As as black woman, my name begins with “Sha”, atypical of a “black” name. There were times I wondered if my name was a stereotype. I never had any personal afflictions with it, but I knew how mean people could be, especially when they’re strong-willed in the idea their uber-common names made them better than me because they were familiar, unchallenged, and without ties so tightly bound to life beyond Western civilization. Like I mentioned earlier, I heard of names I found highly peculiar. What would make my name any different in someone else’s eyes? But I’m also aware that my mother didn’t give me just any name and wouldn’t allow to feel sorry for myself. “I’m Black and I’m Proud” was no laughing matter in her household, and she’s what you would call “high yellow”.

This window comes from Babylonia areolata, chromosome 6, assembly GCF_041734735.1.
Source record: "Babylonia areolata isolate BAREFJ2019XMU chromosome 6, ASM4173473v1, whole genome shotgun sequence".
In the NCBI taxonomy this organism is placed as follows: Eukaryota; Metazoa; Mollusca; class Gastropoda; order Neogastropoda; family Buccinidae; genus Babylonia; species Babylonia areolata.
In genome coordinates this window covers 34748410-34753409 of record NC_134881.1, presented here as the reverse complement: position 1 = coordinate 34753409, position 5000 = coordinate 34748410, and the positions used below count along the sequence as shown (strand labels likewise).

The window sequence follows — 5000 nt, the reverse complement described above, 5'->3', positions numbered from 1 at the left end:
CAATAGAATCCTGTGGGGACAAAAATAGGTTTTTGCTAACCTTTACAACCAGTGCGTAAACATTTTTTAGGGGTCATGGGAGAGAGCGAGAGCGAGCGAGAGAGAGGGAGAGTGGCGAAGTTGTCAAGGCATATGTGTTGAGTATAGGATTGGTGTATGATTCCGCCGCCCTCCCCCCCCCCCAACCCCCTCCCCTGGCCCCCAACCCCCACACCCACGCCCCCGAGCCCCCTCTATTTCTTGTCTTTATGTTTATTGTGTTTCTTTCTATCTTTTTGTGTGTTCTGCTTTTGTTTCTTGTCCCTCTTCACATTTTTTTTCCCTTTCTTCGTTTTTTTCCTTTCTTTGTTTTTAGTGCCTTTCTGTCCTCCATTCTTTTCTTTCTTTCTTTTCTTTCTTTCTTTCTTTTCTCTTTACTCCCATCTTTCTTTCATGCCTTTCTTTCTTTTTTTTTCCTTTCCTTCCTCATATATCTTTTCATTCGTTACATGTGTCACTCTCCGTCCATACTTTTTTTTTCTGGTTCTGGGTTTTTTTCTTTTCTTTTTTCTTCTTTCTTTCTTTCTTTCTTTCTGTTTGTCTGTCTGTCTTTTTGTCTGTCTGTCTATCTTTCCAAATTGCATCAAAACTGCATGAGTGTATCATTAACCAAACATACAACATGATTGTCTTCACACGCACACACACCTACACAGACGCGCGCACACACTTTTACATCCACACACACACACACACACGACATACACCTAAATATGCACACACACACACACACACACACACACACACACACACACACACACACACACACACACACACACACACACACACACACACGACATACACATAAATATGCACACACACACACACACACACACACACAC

While she first heard of the name from the iconic African singer Sade, who peaked in the ’80s, it has quite a few meanings, and I recall my mother giving me a piece of paper from a book in which it said my name meant: “good daughter”. It also has origins in the Arabic language, meaning “runaway”, “charade” and that the name is for a person with an intense spiritual release, calming or biting. So in many ways, my name carries a legacy. Sometimes a little research is all it takes in appreciating what your parents were attempting to bestow in you from birth. This is exactly what Kylie’s mom did in giving her the name “Keisha”, hoping to instill pride for her the other half of her daughter’s ancestry. What pissed me off the most in her daughter changing her name was that I felt once again the racist assholes won. She changed her name because of the verbal abuse and low blows. Will Sarah at Kylie’s school be changing her name anytime soon? I don’t think so.